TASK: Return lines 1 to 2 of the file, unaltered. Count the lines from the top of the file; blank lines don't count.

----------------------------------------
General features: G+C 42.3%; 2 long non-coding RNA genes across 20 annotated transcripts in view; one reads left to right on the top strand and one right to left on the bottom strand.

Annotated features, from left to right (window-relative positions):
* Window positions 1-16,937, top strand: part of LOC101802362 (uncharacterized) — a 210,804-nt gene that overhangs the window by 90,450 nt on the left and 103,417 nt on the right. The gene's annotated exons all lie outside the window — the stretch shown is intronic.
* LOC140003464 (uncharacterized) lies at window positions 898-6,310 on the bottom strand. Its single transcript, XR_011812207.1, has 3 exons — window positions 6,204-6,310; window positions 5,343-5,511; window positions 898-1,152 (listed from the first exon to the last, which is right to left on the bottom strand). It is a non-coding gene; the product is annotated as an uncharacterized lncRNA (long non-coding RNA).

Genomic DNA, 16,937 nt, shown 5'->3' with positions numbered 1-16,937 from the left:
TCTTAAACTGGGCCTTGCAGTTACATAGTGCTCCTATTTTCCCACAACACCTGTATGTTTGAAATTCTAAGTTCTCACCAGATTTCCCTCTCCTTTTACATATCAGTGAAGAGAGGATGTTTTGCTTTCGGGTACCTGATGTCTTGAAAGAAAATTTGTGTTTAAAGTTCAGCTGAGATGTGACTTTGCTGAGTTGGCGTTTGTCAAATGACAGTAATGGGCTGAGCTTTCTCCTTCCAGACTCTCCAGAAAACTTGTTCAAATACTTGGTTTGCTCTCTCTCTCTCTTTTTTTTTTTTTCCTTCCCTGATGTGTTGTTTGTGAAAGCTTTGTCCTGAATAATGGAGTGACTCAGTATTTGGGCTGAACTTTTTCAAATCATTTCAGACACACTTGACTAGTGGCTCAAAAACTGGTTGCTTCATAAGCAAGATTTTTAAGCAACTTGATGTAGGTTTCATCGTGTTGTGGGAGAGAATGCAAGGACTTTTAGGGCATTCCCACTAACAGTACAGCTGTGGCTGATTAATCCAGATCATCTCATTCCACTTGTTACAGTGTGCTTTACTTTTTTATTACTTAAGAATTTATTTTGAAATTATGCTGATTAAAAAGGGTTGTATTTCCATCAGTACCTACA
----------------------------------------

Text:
General features: G+C 42.3%; 2 long non-coding RNA genes across 20 annotated transcripts in view; one reads left to right on the top strand and one right to left on the bottom strand.

Annotated features, from left to right (window-relative positions):